Remember when The Easybeats rose to fame and we were gripped by Easyfever

Mar 02, 2019
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Dick Diamonde, Henry 'Snowy' Fleet, George Young, Harry Vanda and Stevie Wright of The Easybeats pose for a group portrait. Source: Getty Images

In March 1966 The Easybeats were soaring to new heights of fame in Australia with the release of a number of chart hits. Having met as immigrants in what is now known as the Villawood Detention Centre, Stevie Wright, Gordon Fleet, George Young, Harry Vanda and Dick Diamonde formed the band. Their career kickstarted in Sydney in 1964, and they quickly became one of the most popular acts around.

While their first single ‘For My Woman’ was a minor hit, the band’s next single ‘She’s So Fine’ gave them a taste of commercial success. Inspired by the British invasion that was being led by the Beatles, The Easybeats enjoyed a similar level of hysteria at their concerts, which was dubbed in the Australian press as ‘Easyfever’.

With two hits songs — ‘She’s So Fine’ and ‘Wedding Ring’ — the band threw together its first album, Easy. It is regarded as one of the first albums written by an Australian rock group to have all original material. They tried to return to a blues sound with the release of their next single, but it failed.

The band released its second album in March 1966. It’s 2 Easy had two singles that returned The Easybeats to the top of the charts — ‘Women (Make You Feel Alright)’ and ‘Come And See Her’. These songs went to number four and number three respectively in the Australian music chart. With so many hits in a short career, it wouldn’t be long before The Easybeats were taking their success overseas.

While they toured Australia in ’66, The Easybeats’ manager Mike Vaughan flew to New York in the United States to negotiate a recording contract with United Artists Records. Prior to relocating to the United Kingdom, the band performed a television special and the songs made up the Easyfever EP, which soared to number one on the charts. When the band released Volume 3 and the lead single ‘Sorry’, it topped the Australian charts.

Although ‘Come And See Her’ hadn’t done strongly in the UK, their song ‘Friday On My Mind’ struck a cord with listeners and reached number six on the UK charts, giving The Easybeats its first international hit. It reached number one in Australia, charted in the top 10 in Germany, France and the Netherlands, and made the top 20 in Canada and the US.

They had seven Australian top 10 hits, ‘She’s So Fine’, ‘Wedding Ring’, ‘Woman (Make Me Feel Alright)’, ‘Come And See Her’, ‘I’ll Make You Happy’ and ‘Sorry’ and ‘Friday On My Mind’. In 2001, to celebrate its 75th anniversary, the Australian Performing Rights Association — comprising of 40,000 songwriters — invited 100 writers, musicians, critics and broadcasters to nominate the top 10 songs of the previous 75 years. ‘Friday On My Mind’ was voted number one.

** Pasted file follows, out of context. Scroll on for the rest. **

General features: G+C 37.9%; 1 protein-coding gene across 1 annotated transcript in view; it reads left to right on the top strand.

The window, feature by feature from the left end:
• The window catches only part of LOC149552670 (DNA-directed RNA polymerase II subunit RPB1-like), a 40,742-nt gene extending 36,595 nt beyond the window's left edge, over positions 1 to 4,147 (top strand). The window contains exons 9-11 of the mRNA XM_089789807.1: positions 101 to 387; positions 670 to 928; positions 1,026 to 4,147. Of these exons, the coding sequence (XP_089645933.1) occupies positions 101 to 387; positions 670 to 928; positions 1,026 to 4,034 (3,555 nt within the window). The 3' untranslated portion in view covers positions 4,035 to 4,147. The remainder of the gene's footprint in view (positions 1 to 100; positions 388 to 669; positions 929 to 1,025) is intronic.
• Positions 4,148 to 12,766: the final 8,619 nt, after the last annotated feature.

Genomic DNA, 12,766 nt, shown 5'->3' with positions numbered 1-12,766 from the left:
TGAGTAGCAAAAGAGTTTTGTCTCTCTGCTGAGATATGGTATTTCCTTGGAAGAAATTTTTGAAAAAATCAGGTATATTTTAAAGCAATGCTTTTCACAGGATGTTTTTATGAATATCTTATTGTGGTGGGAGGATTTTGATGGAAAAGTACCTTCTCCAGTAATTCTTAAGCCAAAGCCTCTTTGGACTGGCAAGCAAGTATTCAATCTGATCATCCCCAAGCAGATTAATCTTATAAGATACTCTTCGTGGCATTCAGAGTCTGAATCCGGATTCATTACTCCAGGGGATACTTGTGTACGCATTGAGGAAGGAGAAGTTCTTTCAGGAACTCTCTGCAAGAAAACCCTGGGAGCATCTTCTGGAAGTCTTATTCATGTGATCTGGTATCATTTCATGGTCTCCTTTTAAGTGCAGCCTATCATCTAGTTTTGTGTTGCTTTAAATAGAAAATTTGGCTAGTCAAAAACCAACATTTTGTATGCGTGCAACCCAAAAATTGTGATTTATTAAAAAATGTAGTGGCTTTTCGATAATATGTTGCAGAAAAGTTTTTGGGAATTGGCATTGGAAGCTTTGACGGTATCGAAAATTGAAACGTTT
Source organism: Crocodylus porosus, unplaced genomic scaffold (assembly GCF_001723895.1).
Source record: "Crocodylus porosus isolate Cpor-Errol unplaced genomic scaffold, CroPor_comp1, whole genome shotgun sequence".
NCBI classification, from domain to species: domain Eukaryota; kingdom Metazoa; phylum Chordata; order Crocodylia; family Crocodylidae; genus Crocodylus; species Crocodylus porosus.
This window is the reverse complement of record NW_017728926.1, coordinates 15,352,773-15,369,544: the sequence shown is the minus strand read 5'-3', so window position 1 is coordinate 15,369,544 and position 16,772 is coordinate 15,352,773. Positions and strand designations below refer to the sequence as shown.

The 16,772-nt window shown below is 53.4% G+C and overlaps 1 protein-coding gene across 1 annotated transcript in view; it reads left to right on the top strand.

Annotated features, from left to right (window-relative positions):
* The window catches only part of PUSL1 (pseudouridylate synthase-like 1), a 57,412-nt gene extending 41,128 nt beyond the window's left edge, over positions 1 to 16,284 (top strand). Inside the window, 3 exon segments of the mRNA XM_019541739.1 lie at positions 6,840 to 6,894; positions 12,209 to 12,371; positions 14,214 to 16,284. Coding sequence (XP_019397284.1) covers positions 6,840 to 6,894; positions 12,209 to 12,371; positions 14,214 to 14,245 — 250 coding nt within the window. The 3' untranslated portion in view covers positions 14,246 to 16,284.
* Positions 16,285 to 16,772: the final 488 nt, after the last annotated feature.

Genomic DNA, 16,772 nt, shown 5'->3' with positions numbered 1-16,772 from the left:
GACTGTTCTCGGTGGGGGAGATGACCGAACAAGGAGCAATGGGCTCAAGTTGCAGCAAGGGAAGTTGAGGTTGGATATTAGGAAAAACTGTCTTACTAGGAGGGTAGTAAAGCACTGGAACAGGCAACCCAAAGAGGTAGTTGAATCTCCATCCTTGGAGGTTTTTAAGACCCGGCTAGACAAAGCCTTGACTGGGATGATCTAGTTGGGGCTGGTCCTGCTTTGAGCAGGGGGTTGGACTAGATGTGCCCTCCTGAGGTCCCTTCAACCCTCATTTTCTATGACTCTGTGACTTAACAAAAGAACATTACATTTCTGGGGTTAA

It was also in March 1966 that the London Evening Standard published an interview with John Lennon where he’d stated, “Christianity will go. It will vanish and shrink. I needn’t argue about that; I know I’m right and I will be proved right. We’re more popular than Jesus now. I don’t know which will go first — rock & roll or Christianity. Jesus was all right, but his disciples were thick and ordinary. It’s them twisting it that ruins it for me”. It was an offhand comment that passed without much fuss in the UK, but in the US Lennon was being called to task and the country campaigned against the Beatles.

Nancy Sinatra has teamed up with producer/song-writer Lee Hazelwood for a worldwide number one single, ‘These Boots Were Made For Walking’. Other hits from this pairing were ‘How Does That Grab You Darling?’; ‘Friday’s Child’; and ‘Sugar Town’. Sinatra then teamed with her father Frank for another worldwide number one, ‘Something Stupid’. Other mostly country styled hits were ‘Love Eyes’; ‘Lady Bird’; ‘Highway Song’; and four duets with Lee Hazelwood ‘Jackson’; ‘Lightning’s Girl’; ‘Some Velvet Morning’ and ‘Did You Ever?’. She also recorded the theme for the James Bond movie You Only Live Twice.

In Philles Records, Los Angeles, producer Phil Spector was recording ‘River Deep, Mountain High’ and ‘I’ll Never Need More Than This’ with Ike and Tina Turner. Turner recalls, “He came over to our house and I was knocked out the first time I heard Phil sing ‘River Deep’ along with a guitar and loved it. Then when he added the instrumental tracks, wow! Jack Nitzsche’s arrangement was really something else”.

The top 10 in Australia in March 1966

1. ‘These Boots Were Made For Walking’, Nancy Sinatra
2. ‘Woman (Make Feel Alright)’, The Easybeats
3. ‘As Tears Go By/19th Nervous Breakdown’, The Rolling Stones
4. ‘Listen People’, Herman’s Hermits
5. ‘Barbara Ann’, The Beach Boys
6. ‘Tennessee Waltz Song/I Am What I Am,’ Ray Brown & The Whispers
7. ‘My Love’, Petula Clark
8. ‘Michelle’, The Overlanders
9. ‘The Breaking Point/Ya Ya’, Normie Rowe
10. ‘We Can Work It Out/Daytripper’,The Beatles

The number ones in Australia in March 1966

5: ‘Woman (Make Me Feel Alright)’, The Easybeats
12, 19, 26: ‘These Boots Were Made For Walking’, Nancy Sinatra

The number ones in the US in March 1966

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‘Ballad Of The Green Beret’, by S/Sgt Barry Sadler, was #1 for the whole month.

The number ones in the UK in March 1966

5, 12: ‘These Boots Were Made For Walking’, Nancy Sinatra
19, 26: ‘The Sun Ain’t Gonna Shine Anymore’, The Walker Brothers

Did you get ‘Easyfever’ in 1966? What music were you listening to?

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